I don't know whether Moravians and Czech Silesians are happy that the Bohemian lion should represent the whole country, or not. If they are happy, that's fine by me, and Packare can revert my change. It is also possible for us to include both the shields as alternatives in this formula, so that, where appropriate (as it would be in that particular navbox) we can call up a shield called "Cechia magna" instead of "Cechia". Whatever seems best. Andrew Dalby (disputatio) 18:56, 15 Iunii 2014 (UTC)
I've done that now, in fact. See the difference between Formula:Terrae Cechiae and Formula:Praesides et primi ministri Cechiae. Does that seem OK to you, Packare? Andrew Dalby (disputatio) 19:19, 15 Iunii 2014 (UTC)
Cechia's escutcheon is bizarre then, as triplicities don't go well into quarters, and the lion has apparently had to be doubled to finish the design. Bohemia's is simple and elegant; I suppose it's wholly described as "gules, a lion rampant argent" (but the lion seems to have a crown; is that couronné ? or does Norman French twist that a little, or use something else, like achevé ?). In any case, the question is hardly a compelling one at this hour over here! IacobusAmor (disputatio) 19:26, 15 Iunii 2014 (UTC)
OK, English may suffice: "gules, a lion rampant argent crowned." See an ample pride of heraldic lions. IacobusAmor (disputatio) 19:42, 15 Iunii 2014 (UTC)
"The national symbols of the Czech Republic shall be the large and the small state coat-of-arms, the national colours, the national flag, the standard of the President of the Republic, the state seal and the national anthem." ex constitutione Cechiae. Both large and small coat of arms represent the whole Czechia. The large is more prestigious, it is used mainly for external representation, you can see it on the buildings of state authorities. The small coat of arms is used on seals and stamps of the state authorities, on official state documents, it is used as a symbol of the state in cases when usage of the large coat of arms would seem too formal.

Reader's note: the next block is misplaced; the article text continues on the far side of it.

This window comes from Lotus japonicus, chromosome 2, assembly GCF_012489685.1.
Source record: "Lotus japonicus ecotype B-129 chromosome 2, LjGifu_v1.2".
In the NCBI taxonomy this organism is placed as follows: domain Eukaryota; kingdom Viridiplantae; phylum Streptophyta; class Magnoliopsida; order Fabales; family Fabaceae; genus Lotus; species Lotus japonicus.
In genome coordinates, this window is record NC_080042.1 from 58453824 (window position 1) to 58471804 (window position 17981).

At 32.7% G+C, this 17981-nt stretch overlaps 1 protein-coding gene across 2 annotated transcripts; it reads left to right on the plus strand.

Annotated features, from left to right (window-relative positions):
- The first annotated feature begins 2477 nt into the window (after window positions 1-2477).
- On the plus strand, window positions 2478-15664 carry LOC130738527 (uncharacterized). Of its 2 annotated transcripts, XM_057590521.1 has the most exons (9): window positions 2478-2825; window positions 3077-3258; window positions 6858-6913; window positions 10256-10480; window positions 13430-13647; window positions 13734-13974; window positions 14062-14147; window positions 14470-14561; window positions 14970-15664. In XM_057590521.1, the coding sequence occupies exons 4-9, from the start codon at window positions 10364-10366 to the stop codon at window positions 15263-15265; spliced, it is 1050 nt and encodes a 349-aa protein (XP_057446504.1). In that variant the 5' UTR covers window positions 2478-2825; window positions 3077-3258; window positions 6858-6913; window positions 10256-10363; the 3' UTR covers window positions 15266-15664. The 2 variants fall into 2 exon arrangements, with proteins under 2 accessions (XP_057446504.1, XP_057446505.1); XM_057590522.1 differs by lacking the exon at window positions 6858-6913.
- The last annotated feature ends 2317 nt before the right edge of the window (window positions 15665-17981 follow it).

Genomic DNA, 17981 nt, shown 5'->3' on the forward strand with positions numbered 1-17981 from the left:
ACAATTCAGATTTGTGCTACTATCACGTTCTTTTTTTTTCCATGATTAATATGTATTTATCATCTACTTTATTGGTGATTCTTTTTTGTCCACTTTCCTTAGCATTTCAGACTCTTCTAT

I think it has its historical roots. The 3 emblems are symbols of the Czech lands (Bohemia, Moravia, Silesia). These 3 lands have "always" been ruled by one person - the King of Bohemia. His coat of arms was the Bohemian lion. Therefore you could understand the Bohemian lion once as just a symbol of Bohemia (Kingdom of Bohemia) and for the second time as the symbol of the Bohemian king (government) who ruled over the all Bohemian=Czech lands (and therefore as the symbol of the whole Crown of Bohemia = Bohemia, Moravia, Silesia).
I think your solution, Andrew Dalby, is great! Sometimes it is better to use the large coat of arms and sometimes the small one (exactely like here in Formula:Terrae Cechiae - there is the large one much more appropriate than the small one which is better in Formula:Praesides et primi ministri Cechiae - the government uses as its logo only the lion).--Packare (disputatio) 20:52, 15 Iunii 2014 (UTC)
Revertere ad "Insigne".